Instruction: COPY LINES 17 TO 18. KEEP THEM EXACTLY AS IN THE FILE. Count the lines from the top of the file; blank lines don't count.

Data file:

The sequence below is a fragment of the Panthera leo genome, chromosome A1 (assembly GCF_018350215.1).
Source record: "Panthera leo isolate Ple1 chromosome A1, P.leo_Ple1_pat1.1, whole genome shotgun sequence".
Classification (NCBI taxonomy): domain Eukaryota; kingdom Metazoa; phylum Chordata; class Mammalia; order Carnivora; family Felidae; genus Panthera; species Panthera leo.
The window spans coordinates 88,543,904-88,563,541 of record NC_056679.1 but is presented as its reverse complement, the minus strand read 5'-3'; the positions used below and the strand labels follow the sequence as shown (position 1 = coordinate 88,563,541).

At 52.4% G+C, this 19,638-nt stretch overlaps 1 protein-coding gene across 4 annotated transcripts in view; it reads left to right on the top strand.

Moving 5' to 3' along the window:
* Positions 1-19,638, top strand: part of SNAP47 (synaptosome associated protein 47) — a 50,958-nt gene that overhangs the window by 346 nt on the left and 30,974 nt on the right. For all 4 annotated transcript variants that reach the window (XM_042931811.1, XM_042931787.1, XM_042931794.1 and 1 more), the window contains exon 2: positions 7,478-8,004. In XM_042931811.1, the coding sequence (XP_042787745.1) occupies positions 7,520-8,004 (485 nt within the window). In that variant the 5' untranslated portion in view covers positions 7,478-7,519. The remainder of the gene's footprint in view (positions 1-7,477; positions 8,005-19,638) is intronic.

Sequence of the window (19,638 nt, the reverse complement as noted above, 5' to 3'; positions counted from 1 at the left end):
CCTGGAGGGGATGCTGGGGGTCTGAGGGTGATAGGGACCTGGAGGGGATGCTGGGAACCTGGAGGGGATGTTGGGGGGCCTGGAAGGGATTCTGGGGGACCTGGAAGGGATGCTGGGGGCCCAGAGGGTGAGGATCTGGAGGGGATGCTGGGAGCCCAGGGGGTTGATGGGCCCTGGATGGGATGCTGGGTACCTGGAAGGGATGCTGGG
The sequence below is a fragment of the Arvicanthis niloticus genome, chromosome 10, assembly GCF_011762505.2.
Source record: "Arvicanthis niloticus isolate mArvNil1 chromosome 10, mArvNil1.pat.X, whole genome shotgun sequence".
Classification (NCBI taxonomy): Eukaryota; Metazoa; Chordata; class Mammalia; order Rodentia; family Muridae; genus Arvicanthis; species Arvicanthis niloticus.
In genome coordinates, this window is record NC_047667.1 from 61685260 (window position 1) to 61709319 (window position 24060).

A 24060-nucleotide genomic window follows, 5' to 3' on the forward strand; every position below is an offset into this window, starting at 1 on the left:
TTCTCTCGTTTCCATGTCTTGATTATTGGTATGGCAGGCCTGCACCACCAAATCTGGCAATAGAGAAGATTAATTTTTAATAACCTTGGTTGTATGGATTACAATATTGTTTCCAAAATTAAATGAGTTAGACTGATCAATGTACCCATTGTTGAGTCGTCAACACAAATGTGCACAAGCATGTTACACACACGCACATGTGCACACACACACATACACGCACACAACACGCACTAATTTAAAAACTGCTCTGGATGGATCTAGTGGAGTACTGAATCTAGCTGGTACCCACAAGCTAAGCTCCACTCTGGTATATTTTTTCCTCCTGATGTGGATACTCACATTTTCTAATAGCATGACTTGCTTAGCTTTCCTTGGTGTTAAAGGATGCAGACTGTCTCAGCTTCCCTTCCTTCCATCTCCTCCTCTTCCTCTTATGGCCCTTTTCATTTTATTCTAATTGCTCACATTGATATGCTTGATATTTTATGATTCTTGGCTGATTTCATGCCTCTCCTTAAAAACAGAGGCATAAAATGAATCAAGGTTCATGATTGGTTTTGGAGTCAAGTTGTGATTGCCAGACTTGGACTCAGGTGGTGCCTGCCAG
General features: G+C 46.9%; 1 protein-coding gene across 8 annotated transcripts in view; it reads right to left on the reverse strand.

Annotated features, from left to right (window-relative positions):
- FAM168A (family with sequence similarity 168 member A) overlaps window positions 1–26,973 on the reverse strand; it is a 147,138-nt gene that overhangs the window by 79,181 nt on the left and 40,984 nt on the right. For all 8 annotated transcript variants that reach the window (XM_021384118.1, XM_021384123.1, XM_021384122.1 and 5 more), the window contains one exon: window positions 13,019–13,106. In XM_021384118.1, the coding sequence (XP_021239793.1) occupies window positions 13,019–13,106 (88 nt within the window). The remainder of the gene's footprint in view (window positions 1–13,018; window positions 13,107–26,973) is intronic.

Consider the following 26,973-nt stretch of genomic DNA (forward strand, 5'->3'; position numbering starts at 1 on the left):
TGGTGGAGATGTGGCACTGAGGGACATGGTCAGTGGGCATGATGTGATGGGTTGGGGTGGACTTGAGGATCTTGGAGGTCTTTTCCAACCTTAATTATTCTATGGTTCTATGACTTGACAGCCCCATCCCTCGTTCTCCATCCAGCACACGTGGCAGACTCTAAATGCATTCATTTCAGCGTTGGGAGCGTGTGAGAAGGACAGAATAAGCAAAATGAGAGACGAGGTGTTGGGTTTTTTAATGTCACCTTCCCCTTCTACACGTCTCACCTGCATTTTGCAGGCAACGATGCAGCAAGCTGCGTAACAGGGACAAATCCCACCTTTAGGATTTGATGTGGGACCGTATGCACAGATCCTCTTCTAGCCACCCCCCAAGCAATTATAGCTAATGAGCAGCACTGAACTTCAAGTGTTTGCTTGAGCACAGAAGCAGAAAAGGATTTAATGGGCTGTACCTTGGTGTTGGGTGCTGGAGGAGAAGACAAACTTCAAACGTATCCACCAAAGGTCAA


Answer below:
Annotated features, from left to right (window-relative positions):
- FAM168A (family with sequence similarity 168 member A) overlaps window positions 1–26,973 on the reverse strand; it is a 147,138-nt gene that overhangs the window by 79,181 nt on the left and 40,984 nt on the right. For all 8 annotated transcript variants that reach the window (XM_021384118.1, XM_021384123.1, XM_021384122.1 and 5 more), the window contains one exon: window positions 13,019–13,106. In XM_021384118.1, the coding sequence (XP_021239793.1) occupies window positions 13,019–13,106 (88 nt within the window). The remainder of the gene's footprint in view (window positions 1–13,018; window positions 13,107–26,973) is intronic.